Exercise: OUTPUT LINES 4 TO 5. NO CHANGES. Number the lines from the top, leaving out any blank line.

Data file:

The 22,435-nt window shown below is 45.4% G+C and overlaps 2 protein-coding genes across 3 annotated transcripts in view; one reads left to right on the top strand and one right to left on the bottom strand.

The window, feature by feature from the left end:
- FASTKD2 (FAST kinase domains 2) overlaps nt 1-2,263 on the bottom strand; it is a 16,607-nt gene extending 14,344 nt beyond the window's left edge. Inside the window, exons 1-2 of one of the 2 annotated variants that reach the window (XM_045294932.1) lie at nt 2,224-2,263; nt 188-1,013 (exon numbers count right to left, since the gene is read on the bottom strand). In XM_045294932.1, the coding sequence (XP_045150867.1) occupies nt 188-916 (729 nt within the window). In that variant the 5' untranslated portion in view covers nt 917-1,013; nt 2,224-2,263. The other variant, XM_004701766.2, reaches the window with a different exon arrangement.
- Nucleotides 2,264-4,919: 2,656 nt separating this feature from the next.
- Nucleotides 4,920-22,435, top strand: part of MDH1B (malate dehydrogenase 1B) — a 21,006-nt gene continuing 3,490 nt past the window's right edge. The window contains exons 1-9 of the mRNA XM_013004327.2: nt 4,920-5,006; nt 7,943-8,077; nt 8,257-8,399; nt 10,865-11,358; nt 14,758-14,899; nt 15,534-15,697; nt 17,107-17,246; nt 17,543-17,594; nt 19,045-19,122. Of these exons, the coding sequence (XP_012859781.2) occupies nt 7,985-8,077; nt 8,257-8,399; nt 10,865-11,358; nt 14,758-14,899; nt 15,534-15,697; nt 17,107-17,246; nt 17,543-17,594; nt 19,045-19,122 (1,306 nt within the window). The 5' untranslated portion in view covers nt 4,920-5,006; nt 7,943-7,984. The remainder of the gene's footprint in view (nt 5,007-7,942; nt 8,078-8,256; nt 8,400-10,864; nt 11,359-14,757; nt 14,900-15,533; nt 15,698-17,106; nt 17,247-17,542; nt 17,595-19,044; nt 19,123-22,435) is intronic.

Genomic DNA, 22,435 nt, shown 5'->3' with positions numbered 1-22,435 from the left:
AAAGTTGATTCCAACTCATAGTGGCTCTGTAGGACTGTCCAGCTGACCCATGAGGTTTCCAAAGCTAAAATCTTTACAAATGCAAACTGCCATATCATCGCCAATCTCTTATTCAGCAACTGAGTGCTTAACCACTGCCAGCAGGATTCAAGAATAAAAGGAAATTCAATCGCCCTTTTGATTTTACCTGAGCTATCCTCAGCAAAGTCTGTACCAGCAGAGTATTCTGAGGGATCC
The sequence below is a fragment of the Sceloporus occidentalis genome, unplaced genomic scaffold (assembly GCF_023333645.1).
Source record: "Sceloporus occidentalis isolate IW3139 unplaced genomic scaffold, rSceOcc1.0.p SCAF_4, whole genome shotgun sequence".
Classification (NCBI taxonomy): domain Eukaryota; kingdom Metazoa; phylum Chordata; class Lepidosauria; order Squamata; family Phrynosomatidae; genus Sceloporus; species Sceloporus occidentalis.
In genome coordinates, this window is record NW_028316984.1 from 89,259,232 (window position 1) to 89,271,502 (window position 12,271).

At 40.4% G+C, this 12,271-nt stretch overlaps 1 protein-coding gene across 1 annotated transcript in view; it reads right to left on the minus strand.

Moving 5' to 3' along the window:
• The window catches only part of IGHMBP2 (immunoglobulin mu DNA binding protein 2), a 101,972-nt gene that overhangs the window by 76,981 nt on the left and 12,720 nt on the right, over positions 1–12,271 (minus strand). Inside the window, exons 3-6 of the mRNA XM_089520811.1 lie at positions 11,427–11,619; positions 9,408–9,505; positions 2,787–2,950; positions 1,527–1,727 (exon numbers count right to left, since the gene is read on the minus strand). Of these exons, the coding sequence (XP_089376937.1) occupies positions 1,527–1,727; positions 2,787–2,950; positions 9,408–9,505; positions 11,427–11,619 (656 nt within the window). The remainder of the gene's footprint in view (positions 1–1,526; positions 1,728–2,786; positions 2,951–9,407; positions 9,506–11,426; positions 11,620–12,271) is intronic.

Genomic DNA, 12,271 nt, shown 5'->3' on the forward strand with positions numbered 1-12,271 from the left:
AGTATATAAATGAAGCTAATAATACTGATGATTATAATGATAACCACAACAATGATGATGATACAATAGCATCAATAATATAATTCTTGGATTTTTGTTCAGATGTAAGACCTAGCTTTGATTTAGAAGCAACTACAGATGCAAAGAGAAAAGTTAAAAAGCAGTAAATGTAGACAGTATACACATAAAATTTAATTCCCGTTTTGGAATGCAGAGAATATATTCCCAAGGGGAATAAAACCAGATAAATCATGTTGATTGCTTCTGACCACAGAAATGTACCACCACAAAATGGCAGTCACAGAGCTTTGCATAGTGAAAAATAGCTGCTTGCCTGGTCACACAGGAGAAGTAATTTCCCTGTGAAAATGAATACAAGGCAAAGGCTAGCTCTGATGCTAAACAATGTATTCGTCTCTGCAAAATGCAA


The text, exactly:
- Nucleotides 2,264-4,919: 2,656 nt separating this feature from the next.
- Nucleotides 4,920-22,435, top strand: part of MDH1B (malate dehydrogenase 1B) — a 21,006-nt gene continuing 3,490 nt past the window's right edge. The window contains exons 1-9 of the mRNA XM_013004327.2: nt 4,920-5,006; nt 7,943-8,077; nt 8,257-8,399; nt 10,865-11,358; nt 14,758-14,899; nt 15,534-15,697; nt 17,107-17,246; nt 17,543-17,594; nt 19,045-19,122. Of these exons, the coding sequence (XP_012859781.2) occupies nt 7,985-8,077; nt 8,257-8,399; nt 10,865-11,358; nt 14,758-14,899; nt 15,534-15,697; nt 17,107-17,246; nt 17,543-17,594; nt 19,045-19,122 (1,306 nt within the window). The 5' untranslated portion in view covers nt 4,920-5,006; nt 7,943-7,984. The remainder of the gene's footprint in view (nt 5,007-7,942; nt 8,078-8,256; nt 8,400-10,864; nt 11,359-14,757; nt 14,900-15,533; nt 15,698-17,106; nt 17,247-17,542; nt 17,595-19,044; nt 19,123-22,435) is intronic.